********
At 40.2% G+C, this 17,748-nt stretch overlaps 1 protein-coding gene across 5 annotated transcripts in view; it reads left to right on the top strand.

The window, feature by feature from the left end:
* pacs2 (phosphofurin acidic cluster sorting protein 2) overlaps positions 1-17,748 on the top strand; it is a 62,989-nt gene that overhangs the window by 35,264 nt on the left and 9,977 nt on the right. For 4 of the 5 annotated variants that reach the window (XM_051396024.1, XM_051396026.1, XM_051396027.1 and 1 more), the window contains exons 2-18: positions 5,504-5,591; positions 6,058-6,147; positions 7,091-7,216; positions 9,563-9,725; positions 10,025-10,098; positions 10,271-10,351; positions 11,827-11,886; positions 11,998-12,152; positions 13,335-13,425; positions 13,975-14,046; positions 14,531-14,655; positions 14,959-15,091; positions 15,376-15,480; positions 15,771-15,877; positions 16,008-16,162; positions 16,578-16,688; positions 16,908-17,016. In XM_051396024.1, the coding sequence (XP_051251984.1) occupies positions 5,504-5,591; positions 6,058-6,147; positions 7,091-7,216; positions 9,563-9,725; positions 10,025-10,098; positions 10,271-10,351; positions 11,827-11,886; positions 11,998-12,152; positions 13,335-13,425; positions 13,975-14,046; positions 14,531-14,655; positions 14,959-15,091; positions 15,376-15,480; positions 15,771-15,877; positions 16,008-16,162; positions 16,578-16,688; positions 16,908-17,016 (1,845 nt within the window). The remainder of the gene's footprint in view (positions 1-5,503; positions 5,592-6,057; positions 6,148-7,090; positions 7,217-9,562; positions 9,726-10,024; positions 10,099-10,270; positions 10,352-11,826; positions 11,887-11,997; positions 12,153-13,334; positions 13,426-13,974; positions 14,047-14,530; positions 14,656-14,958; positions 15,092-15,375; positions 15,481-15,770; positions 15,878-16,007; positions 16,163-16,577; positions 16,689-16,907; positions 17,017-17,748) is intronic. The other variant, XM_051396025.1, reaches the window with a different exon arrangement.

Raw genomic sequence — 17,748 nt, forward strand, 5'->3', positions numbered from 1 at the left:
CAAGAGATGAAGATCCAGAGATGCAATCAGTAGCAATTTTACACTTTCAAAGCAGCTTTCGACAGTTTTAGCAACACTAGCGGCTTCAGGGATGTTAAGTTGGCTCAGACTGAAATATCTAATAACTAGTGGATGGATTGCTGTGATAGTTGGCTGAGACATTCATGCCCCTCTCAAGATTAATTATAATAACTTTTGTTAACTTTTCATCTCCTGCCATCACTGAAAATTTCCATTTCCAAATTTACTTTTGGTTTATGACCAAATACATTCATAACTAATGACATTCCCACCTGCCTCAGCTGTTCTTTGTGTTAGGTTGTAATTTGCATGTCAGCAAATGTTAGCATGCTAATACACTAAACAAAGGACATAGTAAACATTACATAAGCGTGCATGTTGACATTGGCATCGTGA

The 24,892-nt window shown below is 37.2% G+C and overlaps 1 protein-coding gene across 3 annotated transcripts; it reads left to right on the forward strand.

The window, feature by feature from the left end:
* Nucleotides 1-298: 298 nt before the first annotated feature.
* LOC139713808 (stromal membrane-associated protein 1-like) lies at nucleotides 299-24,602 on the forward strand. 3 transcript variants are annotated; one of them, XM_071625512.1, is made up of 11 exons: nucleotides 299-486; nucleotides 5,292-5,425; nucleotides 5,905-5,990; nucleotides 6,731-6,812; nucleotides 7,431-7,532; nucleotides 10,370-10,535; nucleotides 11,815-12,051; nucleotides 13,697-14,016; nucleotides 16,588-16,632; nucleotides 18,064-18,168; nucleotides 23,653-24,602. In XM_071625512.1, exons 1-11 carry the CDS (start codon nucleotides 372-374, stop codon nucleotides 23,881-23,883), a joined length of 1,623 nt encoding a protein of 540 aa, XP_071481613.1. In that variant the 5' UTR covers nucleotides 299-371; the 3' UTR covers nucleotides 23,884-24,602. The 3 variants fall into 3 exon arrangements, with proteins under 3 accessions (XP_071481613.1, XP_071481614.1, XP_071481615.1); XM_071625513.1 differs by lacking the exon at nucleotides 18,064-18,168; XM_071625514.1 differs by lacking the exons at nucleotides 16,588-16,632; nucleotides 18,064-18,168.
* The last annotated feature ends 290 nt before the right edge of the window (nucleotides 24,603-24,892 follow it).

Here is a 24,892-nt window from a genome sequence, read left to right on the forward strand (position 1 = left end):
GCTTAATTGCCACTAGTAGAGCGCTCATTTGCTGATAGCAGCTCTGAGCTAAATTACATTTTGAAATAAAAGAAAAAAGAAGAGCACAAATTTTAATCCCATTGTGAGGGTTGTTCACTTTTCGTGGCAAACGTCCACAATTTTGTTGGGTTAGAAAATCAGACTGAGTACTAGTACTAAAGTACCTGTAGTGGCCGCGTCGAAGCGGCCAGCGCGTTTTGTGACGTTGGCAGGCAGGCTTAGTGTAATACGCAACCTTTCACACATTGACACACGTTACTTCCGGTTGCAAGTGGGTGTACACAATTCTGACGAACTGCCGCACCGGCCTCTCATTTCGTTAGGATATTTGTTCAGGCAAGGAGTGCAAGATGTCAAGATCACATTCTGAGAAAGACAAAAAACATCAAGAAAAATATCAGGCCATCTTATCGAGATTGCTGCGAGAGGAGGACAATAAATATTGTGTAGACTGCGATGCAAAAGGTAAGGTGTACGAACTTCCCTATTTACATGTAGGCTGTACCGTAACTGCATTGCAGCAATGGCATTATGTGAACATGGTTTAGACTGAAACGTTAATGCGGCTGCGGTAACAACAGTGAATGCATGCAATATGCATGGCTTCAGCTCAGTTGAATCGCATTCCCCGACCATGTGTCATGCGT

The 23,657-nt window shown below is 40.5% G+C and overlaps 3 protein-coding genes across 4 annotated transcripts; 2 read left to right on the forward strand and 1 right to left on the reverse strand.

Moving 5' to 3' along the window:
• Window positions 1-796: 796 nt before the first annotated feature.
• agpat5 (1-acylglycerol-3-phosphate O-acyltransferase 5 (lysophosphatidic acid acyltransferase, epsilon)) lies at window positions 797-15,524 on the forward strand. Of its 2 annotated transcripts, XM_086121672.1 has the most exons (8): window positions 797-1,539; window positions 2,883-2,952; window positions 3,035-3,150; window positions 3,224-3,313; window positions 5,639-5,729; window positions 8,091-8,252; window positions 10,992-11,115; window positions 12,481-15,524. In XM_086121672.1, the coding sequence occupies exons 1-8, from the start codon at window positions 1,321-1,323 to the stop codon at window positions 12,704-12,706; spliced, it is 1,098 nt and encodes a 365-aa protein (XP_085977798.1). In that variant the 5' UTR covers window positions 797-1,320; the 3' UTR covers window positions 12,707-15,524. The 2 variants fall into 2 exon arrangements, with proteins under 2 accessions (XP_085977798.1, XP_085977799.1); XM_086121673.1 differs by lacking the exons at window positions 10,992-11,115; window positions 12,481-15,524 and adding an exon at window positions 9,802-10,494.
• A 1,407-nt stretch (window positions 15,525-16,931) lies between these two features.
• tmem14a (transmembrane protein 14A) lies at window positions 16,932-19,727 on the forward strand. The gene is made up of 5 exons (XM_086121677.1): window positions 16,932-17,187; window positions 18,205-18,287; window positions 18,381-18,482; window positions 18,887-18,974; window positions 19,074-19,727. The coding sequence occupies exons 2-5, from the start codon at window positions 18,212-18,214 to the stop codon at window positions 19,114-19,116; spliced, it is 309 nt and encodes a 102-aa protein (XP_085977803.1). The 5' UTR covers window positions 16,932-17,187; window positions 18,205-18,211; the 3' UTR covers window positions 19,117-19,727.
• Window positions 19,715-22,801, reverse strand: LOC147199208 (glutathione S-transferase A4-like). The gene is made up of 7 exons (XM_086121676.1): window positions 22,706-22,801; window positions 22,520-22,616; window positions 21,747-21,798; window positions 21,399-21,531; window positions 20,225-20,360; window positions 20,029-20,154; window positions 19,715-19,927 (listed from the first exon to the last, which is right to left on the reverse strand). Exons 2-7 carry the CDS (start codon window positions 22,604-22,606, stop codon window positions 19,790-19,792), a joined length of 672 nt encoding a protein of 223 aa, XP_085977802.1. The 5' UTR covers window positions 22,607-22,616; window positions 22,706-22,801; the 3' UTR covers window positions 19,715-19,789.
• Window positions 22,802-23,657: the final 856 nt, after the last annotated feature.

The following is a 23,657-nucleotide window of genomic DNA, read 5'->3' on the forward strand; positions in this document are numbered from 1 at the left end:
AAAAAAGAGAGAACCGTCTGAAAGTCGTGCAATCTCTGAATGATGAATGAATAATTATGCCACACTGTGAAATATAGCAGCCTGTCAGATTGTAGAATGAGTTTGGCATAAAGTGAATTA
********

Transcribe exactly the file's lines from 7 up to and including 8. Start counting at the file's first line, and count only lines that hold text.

The window, feature by feature from the left end:
* Nucleotides 1-298: 298 nt before the first annotated feature.